In this paper the phase response and reflection coefficient notch of a metal/anomaly detector design that operates in the high to very high frequency range is studied. This design uses a high-Q tuned loop antenna for metal/anomaly detection. By measuring the reflection coefficient or voltage standing wave ratio a frequency notch can be detected. Tuning to the optimal location for detector performance can be accomplished by monitoring both the depth of the notch and the phase response. It has been experimentally observed that there are three regions of interest relative to the notch and phase response of the detector. One is at the frequency where the phase response is on a near vertical line of substantial phase shift and the notch is near its deepest depth. The second and third are at slightly higher and lower frequencies, where the slope of the phase shift line is reduced and the notch is still deep, but slightly removed from the frequency of maximum depth. As would be expected, initial experimentation indicates that the region of maximum detection performance, in terms of relative change in phase response, occurs when the phase response is at the center of the near vertical phase shift response near the location of the deepest notch. However, there may be advantages to the other two regions, since the response is more stable and less prone to false alarms. Performance results for various combinations of phase response and notch depth will be shown.
Typical metal detectors work at very low to low frequencies. In this paper, a metal/anomaly detector design that operates in the high to very high frequency range is presented. This design uses a high-Q tuned loop antenna for metal/anomaly detection. By measuring the return loss or voltage standing wave ratio a frequency notch can be detected. Tuning to the optimal location of the notch can be accomplished by monitoring the phase response. This phase monitoring technique can be used to ground balance the detector. As a metal object is moved along the longitudinal axis of the loop antenna a substantial shift in the frequency of the notch is detected. For metal targets, the frequency shift is positive, and for ferrite and other targets, the frequency shift is negative. This frequency shift is created by the proximity of the target causing a change in the impedance of the antenna. Experiments with a prototype antenna show long-range detection with low power requirements. The detector requires only one loop with one winding which is used for both transmit and receive. This allows for a metal/anomaly detector with a very simple design. The design is lightweight and, depending on loop size, significantly increases detection depth performance. In the full paper, modeling and further experimental results will be presented. Performance results for various types of soil and for different types of targets are presented.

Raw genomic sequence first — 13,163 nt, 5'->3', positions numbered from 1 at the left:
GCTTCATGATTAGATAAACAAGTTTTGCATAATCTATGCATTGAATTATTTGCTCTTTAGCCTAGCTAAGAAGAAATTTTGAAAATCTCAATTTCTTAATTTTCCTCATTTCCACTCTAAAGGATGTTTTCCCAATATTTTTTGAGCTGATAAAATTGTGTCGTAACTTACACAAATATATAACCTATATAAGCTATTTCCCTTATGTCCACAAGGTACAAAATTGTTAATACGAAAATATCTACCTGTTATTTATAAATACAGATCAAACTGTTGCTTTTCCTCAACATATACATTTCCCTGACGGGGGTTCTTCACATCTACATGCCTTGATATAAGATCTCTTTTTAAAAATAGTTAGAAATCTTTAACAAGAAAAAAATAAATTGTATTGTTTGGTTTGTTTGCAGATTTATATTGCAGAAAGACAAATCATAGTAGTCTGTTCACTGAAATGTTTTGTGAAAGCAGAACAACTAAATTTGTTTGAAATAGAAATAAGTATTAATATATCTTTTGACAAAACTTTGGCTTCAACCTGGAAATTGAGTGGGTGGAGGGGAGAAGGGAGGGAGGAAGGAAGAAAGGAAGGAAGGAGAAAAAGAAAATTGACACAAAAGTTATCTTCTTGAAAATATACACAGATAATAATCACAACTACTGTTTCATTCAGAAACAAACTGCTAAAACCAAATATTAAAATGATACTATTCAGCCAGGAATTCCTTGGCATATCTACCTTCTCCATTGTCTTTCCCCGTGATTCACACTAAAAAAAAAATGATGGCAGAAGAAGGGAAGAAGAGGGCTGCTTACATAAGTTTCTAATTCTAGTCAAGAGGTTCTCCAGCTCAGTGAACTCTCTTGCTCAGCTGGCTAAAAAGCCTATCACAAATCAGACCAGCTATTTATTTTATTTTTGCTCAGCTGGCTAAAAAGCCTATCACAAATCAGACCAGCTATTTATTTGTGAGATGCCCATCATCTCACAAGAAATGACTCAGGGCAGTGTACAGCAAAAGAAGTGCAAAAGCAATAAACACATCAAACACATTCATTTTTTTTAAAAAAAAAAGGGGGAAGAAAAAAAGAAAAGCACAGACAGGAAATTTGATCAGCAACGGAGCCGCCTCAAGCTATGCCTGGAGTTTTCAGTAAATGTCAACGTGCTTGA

Currents on remote metallic objects such as landmines can be induced by projecting strong magnetic fields. These currents result in electromagnetic fields that can be subsequently detected. The magnetic field varies slowly as it passes from air into the ground and is sufficient to excite currents in buried metallic objects. Traditionally strong magnetic fields are produced using short-range transformer like inductive coupling, or as a component of powerful propagating electromagnetic fields. The strength of the magnetic component of the propagating electromagnetic field is restricted by regulatory limits on the total radiated radio frequency power. There is a need for a means to produce forward projected strong magnetic field at medium ranges with low-level propagation. This paper reports on a non-radiating loop antenna which maintains a constant amplitude and phase current around the loop and projects a strong magnetic field. The radiated field is small and results from the relativistic time-of-flight effect from one side of the loop to the other. The result is that a very strong magnetic field is produced in the near- to mid-field region, up to one wavelength away from the loop. Experiments with a prototype antenna and modeling show that the H-field is very high, radiated electromagnetic fields are negligible, and the drop off in field strength is inversely proportional to the distance squared. This agreement between experiments and modeling allows for a design based on computer simulations.